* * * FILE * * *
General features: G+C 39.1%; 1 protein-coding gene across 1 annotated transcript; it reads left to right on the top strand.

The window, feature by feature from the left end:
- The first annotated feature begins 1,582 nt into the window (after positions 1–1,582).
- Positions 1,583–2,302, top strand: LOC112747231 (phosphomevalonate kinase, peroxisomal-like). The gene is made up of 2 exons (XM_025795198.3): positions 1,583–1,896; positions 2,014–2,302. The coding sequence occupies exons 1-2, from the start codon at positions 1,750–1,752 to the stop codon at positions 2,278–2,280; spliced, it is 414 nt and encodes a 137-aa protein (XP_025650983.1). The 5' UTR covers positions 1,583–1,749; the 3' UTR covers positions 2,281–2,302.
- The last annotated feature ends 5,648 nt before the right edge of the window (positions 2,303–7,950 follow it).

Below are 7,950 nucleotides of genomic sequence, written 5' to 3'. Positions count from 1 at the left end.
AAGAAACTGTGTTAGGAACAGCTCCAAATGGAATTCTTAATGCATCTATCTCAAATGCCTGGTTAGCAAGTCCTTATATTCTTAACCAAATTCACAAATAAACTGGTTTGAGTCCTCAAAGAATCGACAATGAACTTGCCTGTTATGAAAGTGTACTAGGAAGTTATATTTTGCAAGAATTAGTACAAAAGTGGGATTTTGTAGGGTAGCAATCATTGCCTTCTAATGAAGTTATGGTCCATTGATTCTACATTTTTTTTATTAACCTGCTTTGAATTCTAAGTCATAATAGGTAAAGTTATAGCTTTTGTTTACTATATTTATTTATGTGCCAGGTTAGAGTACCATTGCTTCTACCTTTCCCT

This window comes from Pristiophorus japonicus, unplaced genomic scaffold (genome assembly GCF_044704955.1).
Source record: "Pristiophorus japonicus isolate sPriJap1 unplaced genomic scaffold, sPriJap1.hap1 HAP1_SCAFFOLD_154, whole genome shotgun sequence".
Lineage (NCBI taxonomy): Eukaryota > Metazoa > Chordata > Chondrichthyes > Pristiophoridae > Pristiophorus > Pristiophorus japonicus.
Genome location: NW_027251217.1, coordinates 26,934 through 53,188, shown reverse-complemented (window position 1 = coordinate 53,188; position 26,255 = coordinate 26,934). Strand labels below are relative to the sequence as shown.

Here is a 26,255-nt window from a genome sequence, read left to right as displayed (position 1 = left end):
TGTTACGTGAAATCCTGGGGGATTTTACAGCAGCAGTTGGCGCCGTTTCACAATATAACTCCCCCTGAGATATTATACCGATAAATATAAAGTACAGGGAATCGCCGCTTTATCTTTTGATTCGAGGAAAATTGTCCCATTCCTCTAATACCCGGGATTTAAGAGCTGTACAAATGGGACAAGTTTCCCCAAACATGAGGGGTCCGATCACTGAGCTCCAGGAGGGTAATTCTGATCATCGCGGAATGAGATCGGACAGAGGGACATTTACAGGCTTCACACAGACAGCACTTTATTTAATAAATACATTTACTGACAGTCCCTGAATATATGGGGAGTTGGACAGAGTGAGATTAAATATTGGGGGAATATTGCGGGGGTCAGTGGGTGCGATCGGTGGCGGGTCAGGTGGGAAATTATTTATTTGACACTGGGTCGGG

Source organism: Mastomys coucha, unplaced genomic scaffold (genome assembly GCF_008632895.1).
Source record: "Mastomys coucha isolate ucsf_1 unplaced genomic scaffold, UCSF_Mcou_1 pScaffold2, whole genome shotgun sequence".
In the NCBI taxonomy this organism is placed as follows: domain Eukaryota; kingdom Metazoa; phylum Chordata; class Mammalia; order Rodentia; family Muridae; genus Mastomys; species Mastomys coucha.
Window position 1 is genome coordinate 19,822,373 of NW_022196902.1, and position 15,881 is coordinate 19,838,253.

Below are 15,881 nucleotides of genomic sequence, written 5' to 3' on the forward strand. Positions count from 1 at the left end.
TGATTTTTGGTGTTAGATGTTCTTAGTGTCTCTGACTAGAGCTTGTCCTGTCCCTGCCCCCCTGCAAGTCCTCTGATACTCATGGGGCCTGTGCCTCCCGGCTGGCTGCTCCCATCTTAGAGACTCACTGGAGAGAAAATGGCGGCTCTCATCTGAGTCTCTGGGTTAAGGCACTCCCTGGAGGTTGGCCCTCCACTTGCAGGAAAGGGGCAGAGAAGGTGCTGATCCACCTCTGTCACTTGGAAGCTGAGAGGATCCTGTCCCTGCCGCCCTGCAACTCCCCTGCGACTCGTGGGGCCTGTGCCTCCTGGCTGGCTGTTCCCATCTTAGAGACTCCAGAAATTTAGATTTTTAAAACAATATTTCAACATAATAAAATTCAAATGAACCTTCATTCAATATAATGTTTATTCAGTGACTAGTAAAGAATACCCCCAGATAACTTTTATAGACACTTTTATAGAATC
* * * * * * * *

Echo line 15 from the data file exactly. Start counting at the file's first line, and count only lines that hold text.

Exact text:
Source record: "Mastomys coucha isolate ucsf_1 unplaced genomic scaffold, UCSF_Mcou_1 pScaffold2, whole genome shotgun sequence".